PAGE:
Beware your CC might be in deregistration

With effect from 1 September 2008, it has become compulsory for every close corporation (“”CC””) to lodge an annual return with the Registrar of Close Corporations (“”the Registrar””) on payment of a prescribed fee. Even if a CC is dormant, in other words it is not doing business at the moment but intends to do so in the future or only owns a private residential property, it still has to comply with the annual return requirements.

The lodgement of annual returns has two purposes. Firstly, it provides the Registrar with the latest information of the CC, such as its contact numbers and address and information regarding its accounting officer. Secondly, it enables the Registrar to determine whether the CC is still in business. It should be noted that the lodgement of an annual return does not exempt your CC from lodging other returns like a change of membership or accounting officer.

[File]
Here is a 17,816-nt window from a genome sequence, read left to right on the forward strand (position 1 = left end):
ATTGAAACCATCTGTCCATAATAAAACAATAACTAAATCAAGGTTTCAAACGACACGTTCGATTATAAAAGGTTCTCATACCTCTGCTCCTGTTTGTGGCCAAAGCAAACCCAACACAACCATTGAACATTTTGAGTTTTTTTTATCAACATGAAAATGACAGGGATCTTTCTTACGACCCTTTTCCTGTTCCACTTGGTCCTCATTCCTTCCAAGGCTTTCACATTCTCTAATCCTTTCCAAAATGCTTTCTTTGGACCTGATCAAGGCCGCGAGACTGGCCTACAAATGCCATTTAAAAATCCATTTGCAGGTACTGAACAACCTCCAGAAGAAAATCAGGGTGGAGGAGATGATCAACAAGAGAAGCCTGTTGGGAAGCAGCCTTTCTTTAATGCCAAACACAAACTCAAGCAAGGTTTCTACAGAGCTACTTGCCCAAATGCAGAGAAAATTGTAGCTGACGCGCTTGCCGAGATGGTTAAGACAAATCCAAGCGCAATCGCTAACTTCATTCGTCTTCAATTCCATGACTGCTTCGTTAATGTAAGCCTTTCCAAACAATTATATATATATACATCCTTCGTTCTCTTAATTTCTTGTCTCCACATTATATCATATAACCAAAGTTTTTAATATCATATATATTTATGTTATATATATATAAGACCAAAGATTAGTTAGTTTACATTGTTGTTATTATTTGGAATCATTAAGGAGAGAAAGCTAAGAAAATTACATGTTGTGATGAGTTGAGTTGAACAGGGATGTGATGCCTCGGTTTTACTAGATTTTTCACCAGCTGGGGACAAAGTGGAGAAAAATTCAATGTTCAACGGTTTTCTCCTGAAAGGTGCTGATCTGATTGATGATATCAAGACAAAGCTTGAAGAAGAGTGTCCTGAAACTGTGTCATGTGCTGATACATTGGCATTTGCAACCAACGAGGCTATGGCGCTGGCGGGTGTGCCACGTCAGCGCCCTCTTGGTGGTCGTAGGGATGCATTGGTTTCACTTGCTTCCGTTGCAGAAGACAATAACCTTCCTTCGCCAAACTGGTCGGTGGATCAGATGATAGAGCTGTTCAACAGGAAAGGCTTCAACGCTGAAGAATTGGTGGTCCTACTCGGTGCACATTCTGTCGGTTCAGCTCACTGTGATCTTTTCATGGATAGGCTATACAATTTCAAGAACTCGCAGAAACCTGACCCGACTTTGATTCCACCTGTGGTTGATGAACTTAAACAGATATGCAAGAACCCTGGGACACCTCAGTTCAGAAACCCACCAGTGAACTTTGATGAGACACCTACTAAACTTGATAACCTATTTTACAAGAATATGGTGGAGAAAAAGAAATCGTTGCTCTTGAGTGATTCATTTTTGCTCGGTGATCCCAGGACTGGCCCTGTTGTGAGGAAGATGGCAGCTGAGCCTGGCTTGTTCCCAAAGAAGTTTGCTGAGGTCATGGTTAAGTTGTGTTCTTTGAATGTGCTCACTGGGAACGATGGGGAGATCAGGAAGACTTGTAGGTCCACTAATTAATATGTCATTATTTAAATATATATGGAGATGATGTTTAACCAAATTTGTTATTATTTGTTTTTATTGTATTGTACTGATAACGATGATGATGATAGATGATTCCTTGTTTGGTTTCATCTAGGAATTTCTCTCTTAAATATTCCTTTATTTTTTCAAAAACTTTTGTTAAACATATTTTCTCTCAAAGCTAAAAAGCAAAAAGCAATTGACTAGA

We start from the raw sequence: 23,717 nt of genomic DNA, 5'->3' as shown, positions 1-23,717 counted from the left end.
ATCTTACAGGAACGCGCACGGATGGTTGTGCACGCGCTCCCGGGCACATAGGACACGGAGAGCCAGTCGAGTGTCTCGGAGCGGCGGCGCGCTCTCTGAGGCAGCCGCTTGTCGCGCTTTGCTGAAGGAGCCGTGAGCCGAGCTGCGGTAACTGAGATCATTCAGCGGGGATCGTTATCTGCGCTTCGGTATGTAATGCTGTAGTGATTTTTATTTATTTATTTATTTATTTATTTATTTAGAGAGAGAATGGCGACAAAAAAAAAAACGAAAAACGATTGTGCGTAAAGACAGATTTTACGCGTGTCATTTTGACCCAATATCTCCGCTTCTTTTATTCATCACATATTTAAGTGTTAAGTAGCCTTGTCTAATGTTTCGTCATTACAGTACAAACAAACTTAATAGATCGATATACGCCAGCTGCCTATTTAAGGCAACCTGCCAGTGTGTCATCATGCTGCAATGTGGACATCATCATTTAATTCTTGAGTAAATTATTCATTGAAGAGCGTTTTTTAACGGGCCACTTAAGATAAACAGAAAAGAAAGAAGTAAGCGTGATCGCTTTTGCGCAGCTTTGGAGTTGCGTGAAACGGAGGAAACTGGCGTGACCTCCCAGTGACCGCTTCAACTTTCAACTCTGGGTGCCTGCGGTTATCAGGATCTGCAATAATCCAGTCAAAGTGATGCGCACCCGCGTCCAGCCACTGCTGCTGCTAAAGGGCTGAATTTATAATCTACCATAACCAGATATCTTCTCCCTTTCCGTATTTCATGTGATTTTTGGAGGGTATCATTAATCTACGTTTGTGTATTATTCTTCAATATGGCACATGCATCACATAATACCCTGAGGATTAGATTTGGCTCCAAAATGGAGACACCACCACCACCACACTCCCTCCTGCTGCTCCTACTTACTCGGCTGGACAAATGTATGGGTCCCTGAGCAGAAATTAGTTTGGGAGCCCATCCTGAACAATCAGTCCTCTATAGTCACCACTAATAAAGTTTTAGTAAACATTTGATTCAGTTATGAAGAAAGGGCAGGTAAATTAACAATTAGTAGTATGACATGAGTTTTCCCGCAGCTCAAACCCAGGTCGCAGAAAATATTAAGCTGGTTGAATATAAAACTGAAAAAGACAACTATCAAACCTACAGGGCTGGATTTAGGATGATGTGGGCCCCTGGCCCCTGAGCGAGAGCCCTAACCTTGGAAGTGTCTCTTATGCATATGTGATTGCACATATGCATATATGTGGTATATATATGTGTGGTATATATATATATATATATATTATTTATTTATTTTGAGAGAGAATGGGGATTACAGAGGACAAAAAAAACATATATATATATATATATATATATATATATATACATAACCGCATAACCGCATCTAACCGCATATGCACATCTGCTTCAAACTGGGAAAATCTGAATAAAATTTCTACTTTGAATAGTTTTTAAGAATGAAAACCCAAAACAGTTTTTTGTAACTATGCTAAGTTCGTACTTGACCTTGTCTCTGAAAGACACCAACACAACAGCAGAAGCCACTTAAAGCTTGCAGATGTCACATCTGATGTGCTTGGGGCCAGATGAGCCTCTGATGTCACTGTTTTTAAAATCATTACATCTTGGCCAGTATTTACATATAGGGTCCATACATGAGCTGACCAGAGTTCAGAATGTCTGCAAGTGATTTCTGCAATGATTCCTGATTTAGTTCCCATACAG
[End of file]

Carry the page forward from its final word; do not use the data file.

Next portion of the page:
The annual return must be lodged electronically on the Companies and Intellectual Property Registration Offices (“”CIPRO””) website,, within two months of the anniversary of the registration date of the CC. Failure to file an annual return within the time limit will lead to a penalty being levied and ultimately, the deregistration of your CC. If deregistered, it means that your CC will lose its status as a separate legal entity and the members can be held personally liable to the CCs creditors for all outstanding liabilities. Furthermore, all the CCs assets are forfeited to the state.

Now is the time to be more vigilant, as CIPRO has indicated that it will be clamping down on non compliant CCs this year.


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